Fall bird watching has some aspects unlike any other season in Plumas County.
This is the time of year when raptors leave their northern breeding grounds to search for food no longer available to them in areas covered in snow.
Some of these raptors come to our valleys to hunt for small mammals and other prey.
Figuring out which raptors are around can be fun, and we will provide some field marks to help you to distinguish between the various species.
Many raptors have a well-defined standard plumage whereas others, such as the red-tailed hawks, can be very variable. For instance, the juveniles of this species do not even have a red tail.
A prairie falcon and a ferruginous hawk already have been seen on the utility poles along Quincy Junction Road, joining the ever-present red-tailed hawks.
Ferruginous hawks have a snowy white breast and a pale head, and are slightly larger than red-tailed hawks, which often have a bellyband with dark streaks and a brown head. The ferruginous hawk may stay a while since a similar one was seen on these utility poles during the Christmas Bird Count last year.
Prairie falcons are smaller than red-tailed hawks and their wing tips appear pointed when they are flying. This falcon has a thin brown vertical cheek bar and its back is sandy-brown.
Prairie falcons and peregrine falcons are seen in Sierra Valley in the fall.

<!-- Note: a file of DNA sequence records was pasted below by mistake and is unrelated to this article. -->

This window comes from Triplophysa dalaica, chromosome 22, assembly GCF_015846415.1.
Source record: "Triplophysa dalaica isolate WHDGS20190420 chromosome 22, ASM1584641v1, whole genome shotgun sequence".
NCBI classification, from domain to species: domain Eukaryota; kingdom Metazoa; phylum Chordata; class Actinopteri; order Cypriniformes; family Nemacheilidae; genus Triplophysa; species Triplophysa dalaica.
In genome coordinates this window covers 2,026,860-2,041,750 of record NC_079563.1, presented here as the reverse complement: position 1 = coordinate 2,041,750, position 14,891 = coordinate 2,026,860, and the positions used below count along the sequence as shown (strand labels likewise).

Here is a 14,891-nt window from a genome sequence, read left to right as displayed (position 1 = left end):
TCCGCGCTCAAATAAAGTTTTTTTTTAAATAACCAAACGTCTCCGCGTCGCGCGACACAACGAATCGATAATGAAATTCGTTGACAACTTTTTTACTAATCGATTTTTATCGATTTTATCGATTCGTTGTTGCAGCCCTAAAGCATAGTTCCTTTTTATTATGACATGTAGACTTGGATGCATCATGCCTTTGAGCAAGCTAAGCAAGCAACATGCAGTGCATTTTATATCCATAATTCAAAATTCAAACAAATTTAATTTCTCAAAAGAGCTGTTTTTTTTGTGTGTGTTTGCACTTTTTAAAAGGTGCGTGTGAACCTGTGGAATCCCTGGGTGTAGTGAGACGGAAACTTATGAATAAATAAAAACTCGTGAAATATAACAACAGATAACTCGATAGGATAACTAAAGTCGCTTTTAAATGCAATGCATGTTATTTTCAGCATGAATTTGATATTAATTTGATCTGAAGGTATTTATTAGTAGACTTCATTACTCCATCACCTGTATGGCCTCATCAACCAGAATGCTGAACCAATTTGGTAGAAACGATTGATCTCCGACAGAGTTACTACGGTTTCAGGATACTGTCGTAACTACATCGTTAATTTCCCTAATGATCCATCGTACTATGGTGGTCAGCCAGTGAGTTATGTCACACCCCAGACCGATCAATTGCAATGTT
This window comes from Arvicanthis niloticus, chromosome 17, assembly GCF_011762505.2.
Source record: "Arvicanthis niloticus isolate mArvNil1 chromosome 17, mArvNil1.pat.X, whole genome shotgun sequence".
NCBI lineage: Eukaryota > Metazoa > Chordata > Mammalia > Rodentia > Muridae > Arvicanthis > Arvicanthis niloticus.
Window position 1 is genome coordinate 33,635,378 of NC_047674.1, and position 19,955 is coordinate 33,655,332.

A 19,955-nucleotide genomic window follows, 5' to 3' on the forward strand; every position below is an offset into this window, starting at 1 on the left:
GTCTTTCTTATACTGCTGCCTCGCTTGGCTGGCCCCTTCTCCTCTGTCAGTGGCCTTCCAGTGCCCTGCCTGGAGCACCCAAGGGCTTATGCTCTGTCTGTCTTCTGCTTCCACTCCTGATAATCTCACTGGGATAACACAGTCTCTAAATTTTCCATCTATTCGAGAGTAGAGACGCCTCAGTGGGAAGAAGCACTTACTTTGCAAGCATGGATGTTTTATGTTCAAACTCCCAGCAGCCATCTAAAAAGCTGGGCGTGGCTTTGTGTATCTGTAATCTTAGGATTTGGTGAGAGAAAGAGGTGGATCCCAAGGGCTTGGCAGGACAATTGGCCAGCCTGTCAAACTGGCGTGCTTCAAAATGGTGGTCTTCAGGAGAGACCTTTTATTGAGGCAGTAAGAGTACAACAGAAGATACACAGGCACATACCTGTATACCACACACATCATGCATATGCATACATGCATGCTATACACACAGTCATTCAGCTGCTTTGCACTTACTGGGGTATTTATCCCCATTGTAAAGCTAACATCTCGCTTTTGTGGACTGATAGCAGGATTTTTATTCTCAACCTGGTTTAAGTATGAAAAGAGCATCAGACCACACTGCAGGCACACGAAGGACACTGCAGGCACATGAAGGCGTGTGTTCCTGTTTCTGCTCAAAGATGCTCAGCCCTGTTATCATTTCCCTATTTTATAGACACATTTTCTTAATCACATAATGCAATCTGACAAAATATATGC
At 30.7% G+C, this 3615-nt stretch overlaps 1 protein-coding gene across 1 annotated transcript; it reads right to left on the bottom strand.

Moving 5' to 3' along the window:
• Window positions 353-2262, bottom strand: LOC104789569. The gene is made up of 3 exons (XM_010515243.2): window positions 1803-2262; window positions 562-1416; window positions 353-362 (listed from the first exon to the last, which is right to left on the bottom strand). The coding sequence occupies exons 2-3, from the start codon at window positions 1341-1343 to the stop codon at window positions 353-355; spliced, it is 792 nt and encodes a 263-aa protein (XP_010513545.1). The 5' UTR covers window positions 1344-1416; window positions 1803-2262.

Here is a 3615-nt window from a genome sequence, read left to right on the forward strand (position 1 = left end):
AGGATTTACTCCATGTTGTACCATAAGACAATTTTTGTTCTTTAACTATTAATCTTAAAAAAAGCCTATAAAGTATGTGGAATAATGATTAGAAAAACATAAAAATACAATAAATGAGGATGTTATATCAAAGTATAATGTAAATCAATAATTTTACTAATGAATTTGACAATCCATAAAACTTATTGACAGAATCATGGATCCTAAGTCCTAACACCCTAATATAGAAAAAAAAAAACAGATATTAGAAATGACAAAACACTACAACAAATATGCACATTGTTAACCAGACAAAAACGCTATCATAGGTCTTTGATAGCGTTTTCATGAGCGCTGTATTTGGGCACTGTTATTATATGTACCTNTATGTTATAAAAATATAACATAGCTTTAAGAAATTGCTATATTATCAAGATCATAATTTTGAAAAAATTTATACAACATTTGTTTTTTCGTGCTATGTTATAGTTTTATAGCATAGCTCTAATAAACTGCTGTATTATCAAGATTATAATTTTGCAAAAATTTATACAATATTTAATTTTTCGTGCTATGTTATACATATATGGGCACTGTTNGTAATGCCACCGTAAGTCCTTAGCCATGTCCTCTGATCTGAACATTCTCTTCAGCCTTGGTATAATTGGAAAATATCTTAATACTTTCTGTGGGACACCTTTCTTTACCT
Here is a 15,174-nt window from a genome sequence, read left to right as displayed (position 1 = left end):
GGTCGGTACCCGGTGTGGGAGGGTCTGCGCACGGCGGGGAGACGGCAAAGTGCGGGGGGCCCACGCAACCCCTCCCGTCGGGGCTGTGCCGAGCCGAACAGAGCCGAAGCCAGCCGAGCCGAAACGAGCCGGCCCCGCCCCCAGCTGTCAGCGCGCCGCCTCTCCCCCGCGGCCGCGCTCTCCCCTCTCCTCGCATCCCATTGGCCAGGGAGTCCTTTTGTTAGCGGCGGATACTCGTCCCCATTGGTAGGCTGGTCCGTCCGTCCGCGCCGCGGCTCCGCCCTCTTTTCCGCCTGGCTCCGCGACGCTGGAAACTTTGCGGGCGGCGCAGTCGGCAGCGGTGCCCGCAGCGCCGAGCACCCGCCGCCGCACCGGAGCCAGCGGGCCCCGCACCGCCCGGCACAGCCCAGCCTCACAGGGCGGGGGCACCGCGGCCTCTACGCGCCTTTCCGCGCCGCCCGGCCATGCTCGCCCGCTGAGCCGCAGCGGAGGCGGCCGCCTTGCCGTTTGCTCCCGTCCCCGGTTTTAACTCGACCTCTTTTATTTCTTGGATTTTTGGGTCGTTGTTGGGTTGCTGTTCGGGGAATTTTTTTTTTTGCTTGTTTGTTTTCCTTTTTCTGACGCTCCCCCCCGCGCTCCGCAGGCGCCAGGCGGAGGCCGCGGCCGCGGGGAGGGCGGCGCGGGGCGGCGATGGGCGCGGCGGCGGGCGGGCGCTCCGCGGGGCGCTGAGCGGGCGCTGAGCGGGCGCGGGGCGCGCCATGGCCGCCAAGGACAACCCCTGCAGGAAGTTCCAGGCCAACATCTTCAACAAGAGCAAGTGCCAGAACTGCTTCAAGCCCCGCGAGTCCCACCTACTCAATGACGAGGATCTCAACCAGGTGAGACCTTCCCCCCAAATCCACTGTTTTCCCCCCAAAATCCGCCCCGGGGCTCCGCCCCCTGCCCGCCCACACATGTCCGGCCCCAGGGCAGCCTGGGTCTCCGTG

The peregrine falcon has a thick, dark vertical cheek bar that can merge with a dark cap giving a helmet appearance.
In addition, a rough-legged hawk recently has been seen in Sierra Valley. The hawk can be distinguished by dark wrist-patches under the wings and a dark belly.
Another hawk often seen in Sierra Valley is the Swainson’s hawk, which can have a brown bib below a white face.
An occasional visitor to Sierra Valley, more commonly seen in American Valley is the red-shouldered hawk in which the adult has a reddish brown chest and shoulders.
Some small birds migrate from far away to spend the winter in Plumas County. White-crowned and golden-crowned sparrows already have been seen in Chester and American Valley having traveled from breeding grounds in Alaska and Canada.
Fall also is a good time to see some small birds that are year-round residents in American Valley more easily, such as the ruby-crowned and golden-crowned kinglets.
It can be difficult to focus binoculars on these birds because they usually are in motion as they glean tiny insects from leaves and twigs, sometimes hanging upside-down.
The kinglets’ “crowns” only are present in the males and can be seen more easily from above when the birds are agitated and the crown is raised.
Bushtits also are very active and may be seen in flocks moving rapidly through bushes searching for small insects and chattering constantly in a high pitch. These are small gray birds with a very short beak.
This is the season when people put out bird feeders. Sunflower seed will attract mountain chickadees and red-breasted and pygmy nuthatches, whereas pine siskin and lesser and American goldfinch like thistle seed.
Northern flickers and hairy and downy woodpeckers are very fond of suet blocks. If you live in bear country, however, you should take bird feeders in at night or they may attract some unwelcome attention and lead astray destructive but majestic animals.
The Plumas Audubon Society will hold its annual Membership Meeting Tuesday, Dec. 7, at 7 p.m., Room 107 in the science building at Feather River College.
Come and learn about participating in the various Christmas Bird Counts held in American and Sierra valleys and Lake Almanor.